It seems determined that the Duke of York shall return to the command of the army; it would have taken place ere now, but for some ill-natured remarks inserted in some of the newspapers, produced by an over zeal on the part of his friends. Sir David (Dundas) will not be much regretted, and it surely is time that at his advanced period of life he should be relieved from the cares of office.

I am rejoiced to find that you live so comfortably with my friend Murray and his nice little wife. Mrs. Vesey and myself took a great fancy to her the morning she called here, on their way to Portsmouth.

*The father of her present majesty, Queen Victoria.-The queen visited Guernsey on the 24th August, 1846, and was received by the inhabitants with the most enthusiastic demonstrations of affection, loyalty, and gratitude. Her majesty is the first British sovereign, since the days of King John, who has landed in Guernsey, which in the reign of Edward the Second, and long subsequently, was termed "The Holy Isle."

CHAPTER V.

On the 4th of June, 1811, Brigadier Brock was promoted, and appointed by the prince regent to serve from that day as a major-general on the staff of North America. On the 19th of the same month, Sir James Craig embarked on board H. M. S. Amelia for England, leaving Mr. Dunn in charge of the government of the Lower Province, and Lieut.-General Drummond* in command of the forces in the Canadas, consisting of 445 artillery, 3,783 regular troops, and 1,226 Fencibles; in all, 5,454 men. He seemed disgusted with the cares of a government, in which he had experienced only crosses and mortification, as his administration was decidedly unpopular among the great mass of the French Canadians. His health had long been wasting away with a dropsy and other infirmities; and he doubted whether he should live to reach England, where he however survived several months, and met with a most gracious reception from his immediate superiors. Sir James Craig had been from his youth in the service of his country, and he owed to merit alone his rank and consideration in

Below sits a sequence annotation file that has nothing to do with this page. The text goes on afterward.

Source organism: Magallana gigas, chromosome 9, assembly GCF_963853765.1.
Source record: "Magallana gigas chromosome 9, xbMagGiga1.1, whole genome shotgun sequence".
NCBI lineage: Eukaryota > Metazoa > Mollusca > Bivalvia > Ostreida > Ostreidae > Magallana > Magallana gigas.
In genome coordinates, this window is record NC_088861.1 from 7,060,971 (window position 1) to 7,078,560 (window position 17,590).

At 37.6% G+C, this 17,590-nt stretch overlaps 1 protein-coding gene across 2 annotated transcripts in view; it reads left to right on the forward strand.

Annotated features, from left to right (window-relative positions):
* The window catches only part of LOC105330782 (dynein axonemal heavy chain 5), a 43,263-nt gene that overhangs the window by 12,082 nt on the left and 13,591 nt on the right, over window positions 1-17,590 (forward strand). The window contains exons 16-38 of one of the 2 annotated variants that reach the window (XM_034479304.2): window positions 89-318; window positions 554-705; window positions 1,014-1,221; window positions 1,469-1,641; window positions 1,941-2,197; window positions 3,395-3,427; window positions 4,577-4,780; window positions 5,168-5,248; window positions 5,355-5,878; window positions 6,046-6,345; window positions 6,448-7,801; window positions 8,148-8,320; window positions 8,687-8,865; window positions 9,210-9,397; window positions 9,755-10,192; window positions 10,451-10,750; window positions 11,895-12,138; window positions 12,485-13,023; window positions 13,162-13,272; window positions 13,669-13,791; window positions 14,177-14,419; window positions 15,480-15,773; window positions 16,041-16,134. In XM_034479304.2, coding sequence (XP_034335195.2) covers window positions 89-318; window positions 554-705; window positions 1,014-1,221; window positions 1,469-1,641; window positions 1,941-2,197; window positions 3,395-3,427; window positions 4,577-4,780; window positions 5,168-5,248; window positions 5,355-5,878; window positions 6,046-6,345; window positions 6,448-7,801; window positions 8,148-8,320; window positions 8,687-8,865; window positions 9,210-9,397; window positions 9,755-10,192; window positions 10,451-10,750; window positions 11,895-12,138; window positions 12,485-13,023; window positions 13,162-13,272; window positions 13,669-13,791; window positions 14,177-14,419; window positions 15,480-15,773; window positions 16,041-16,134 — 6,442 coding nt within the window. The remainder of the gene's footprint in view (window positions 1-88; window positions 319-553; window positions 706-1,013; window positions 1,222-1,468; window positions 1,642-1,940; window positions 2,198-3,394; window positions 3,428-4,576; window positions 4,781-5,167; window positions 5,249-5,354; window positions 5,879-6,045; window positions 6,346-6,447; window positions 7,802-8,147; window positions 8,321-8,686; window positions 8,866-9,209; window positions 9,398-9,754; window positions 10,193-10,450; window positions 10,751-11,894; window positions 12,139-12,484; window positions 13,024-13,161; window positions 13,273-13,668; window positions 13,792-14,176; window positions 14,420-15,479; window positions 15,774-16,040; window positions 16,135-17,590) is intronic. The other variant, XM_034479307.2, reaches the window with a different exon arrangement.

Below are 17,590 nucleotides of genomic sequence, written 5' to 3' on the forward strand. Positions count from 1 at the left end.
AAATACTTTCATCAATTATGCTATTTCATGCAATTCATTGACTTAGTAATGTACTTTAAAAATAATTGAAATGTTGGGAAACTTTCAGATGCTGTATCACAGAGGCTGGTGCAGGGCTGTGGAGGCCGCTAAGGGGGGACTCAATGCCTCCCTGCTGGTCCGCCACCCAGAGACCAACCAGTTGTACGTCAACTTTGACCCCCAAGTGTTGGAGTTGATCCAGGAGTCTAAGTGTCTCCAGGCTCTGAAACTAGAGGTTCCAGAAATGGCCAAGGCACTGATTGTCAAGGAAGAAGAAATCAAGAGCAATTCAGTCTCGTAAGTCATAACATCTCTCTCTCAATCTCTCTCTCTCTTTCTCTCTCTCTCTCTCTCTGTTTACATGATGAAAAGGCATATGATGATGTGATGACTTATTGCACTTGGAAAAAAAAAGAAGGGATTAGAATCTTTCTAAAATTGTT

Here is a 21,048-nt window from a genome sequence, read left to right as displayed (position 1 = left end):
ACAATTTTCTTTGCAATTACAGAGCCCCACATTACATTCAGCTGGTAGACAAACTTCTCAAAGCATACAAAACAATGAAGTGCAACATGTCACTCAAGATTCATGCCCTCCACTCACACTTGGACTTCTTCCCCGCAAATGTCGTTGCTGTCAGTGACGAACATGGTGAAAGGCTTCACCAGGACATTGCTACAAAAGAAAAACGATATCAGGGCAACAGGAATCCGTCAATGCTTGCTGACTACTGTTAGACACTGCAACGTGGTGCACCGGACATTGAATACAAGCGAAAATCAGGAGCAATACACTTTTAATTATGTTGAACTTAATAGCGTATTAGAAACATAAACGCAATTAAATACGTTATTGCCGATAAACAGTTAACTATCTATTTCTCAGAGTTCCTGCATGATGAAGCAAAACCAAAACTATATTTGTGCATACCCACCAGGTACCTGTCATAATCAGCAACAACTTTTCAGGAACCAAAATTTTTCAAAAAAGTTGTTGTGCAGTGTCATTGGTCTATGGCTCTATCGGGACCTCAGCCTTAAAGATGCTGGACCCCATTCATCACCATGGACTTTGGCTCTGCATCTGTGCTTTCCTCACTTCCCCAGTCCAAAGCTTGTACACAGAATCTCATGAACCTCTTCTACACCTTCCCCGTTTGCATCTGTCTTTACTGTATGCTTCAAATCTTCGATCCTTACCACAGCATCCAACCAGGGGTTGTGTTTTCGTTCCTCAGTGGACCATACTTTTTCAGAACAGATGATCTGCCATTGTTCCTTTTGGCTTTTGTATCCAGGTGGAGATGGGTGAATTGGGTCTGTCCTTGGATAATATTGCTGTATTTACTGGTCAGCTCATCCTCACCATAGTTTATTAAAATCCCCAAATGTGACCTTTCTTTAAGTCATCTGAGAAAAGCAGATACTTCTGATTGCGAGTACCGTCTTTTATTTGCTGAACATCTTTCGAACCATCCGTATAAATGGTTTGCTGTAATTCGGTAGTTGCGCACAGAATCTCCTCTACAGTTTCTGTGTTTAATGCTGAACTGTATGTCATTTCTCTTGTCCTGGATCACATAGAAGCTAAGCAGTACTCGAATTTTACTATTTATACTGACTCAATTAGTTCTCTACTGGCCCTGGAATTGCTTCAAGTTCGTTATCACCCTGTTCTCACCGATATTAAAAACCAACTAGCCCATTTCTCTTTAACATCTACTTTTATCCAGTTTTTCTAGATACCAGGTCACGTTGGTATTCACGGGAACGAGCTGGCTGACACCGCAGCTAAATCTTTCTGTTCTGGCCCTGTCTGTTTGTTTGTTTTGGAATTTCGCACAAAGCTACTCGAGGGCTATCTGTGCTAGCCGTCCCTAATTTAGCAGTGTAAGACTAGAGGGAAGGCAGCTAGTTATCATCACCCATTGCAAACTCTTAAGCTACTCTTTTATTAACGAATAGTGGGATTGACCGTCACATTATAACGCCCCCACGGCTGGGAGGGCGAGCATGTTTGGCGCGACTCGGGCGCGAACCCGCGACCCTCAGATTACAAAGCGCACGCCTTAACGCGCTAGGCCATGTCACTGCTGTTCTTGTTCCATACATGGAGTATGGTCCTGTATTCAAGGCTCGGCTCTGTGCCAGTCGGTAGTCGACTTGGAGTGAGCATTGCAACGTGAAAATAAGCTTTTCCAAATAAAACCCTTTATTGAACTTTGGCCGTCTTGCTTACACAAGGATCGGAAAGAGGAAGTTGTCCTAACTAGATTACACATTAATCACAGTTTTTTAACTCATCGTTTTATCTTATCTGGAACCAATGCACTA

* The present General Sir Gordon Drummond, G! C. B., colonel of the 49th foot. He succeeded to the command of the forces in Upper Canada in December, 1813. Lieut.-General Drummond was one step higher in rank than Major-General Brock, although he entered the army four years and a half after him; and as a proof of the gross favouritism and inequality which prevailed in the British army during the last century, we give the dates of General Drummond's commissions-viz. ensign, September 21, 1789; lieutenant, March 31, 1791; captain, January, 1792; major, February 28, 1794; lieut.-colonel, April 22, 1794; colonel, January 1, 1798; major-general, January 1, 1805; lieut.-general, June 4, 1811 - a general officer in little more than fifteen years!